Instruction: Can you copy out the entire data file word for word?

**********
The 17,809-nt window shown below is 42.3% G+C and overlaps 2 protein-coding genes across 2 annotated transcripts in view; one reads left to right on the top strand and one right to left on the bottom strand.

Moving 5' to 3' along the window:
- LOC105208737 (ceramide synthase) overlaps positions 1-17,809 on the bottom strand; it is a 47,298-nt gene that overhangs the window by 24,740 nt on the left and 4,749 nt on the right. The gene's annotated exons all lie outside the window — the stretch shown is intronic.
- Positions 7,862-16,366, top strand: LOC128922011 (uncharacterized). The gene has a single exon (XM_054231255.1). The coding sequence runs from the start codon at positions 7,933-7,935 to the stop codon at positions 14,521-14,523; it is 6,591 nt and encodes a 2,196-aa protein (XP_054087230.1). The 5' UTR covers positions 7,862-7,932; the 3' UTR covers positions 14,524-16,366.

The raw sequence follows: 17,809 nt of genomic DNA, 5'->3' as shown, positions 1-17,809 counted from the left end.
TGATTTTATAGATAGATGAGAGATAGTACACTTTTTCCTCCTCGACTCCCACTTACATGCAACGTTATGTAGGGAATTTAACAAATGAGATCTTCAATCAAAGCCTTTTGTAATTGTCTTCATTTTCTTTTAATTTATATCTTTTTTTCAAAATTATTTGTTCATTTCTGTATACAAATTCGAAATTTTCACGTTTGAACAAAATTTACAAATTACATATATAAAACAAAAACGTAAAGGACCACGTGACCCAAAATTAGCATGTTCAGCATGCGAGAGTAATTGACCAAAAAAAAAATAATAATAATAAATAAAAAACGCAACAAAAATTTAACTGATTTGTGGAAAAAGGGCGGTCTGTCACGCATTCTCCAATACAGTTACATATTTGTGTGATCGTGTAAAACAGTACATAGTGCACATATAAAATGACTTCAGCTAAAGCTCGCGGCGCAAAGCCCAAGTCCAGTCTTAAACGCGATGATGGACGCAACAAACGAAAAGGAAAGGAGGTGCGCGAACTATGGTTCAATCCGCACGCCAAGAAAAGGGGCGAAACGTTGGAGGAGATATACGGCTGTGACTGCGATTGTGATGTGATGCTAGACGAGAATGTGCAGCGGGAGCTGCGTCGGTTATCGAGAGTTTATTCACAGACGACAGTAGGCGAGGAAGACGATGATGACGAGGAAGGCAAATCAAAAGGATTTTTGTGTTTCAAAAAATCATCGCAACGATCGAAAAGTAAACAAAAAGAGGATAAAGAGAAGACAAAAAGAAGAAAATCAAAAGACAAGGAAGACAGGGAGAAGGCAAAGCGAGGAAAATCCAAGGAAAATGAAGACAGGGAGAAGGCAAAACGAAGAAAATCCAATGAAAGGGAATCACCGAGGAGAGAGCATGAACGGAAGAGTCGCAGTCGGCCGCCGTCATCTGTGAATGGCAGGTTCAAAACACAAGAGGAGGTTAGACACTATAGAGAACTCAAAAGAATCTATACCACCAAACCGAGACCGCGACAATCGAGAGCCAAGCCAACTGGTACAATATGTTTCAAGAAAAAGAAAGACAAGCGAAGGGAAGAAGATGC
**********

The 17,809-nt window shown below is 42.3% G+C and overlaps 2 protein-coding genes across 2 annotated transcripts in view; one reads left to right on the top strand and one right to left on the bottom strand.

Moving 5' to 3' along the window:
- LOC105208737 (ceramide synthase) overlaps positions 1-17,809 on the bottom strand; it is a 47,298-nt gene that overhangs the window by 24,740 nt on the left and 4,749 nt on the right. The gene's annotated exons all lie outside the window — the stretch shown is intronic.
- Positions 7,862-16,366, top strand: LOC128922011 (uncharacterized). The gene has a single exon (XM_054231255.1). The coding sequence runs from the start codon at positions 7,933-7,935 to the stop codon at positions 14,521-14,523; it is 6,591 nt and encodes a 2,196-aa protein (XP_054087230.1). The 5' UTR covers positions 7,862-7,932; the 3' UTR covers positions 14,524-16,366.

The raw sequence follows: 17,809 nt of genomic DNA, 5'->3' as shown, positions 1-17,809 counted from the left end.
TGATTTTATAGATAGATGAGAGATAGTACACTTTTTCCTCCTCGACTCCCACTTACATGCAACGTTATGTAGGGAATTTAACAAATGAGATCTTCAATCAAAGCCTTTTGTAATTGTCTTCATTTTCTTTTAATTTATATCTTTTTTTCAAAATTATTTGTTCATTTCTGTATACAAATTCGAAATTTTCACGTTTGAACAAAATTTACAAATTACATATATAAAACAAAAACGTAAAGGACCACGTGACCCAAAATTAGCATGTTCAGCATGCGAGAGTAATTGACCAAAAAAAAAATAATAATAATAAATAAAAAACGCAACAAAAATTTAACTGATTTGTGGAAAAAGGGCGGTCTGTCACGCATTCTCCAATACAGTTACATATTTGTGTGATCGTGTAAAACAGTACATAGTGCACATATAAAATGACTTCAGCTAAAGCTCGCGGCGCAAAGCCCAAGTCCAGTCTTAAACGCGATGATGGACGCAACAAACGAAAAGGAAAGGAGGTGCGCGAACTATGGTTCAATCCGCACGCCAAGAAAAGGGGCGAAACGTTGGAGGAGATATACGGCTGTGACTGCGATTGTGATGTGATGCTAGACGAGAATGTGCAGCGGGAGCTGCGTCGGTTATCGAGAGTTTATTCACAGACGACAGTAGGCGAGGAAGACGATGATGACGAGGAAGGCAAATCAAAAGGATTTTTGTGTTTCAAAAAATCATCGCAACGATCGAAAAGTAAACAAAAAGAGGATAAAGAGAAGACAAAAAGAAGAAAATCAAAAGACAAGGAAGACAGGGAGAAGGCAAAGCGAGGAAAATCCAAGGAAAATGAAGACAGGGAGAAGGCAAAACGAAGAAAATCCAATGAAAGGGAATCACCGAGGAGAGAGCATGAACGGAAGAGTCGCAGTCGGCCGCCGTCATCTGTGAATGGCAGGTTCAAAACACAAGAGGAGGTTAGACACTATAGAGAACTCAAAAGAATCTATACCACCAAACCGAGACCGCGACAATCGAGAGCCAAGCCAACTGGTACAATATGTTTCAAGAAAAAGAAAGACAAGCGAAGGGAAGAAGATGC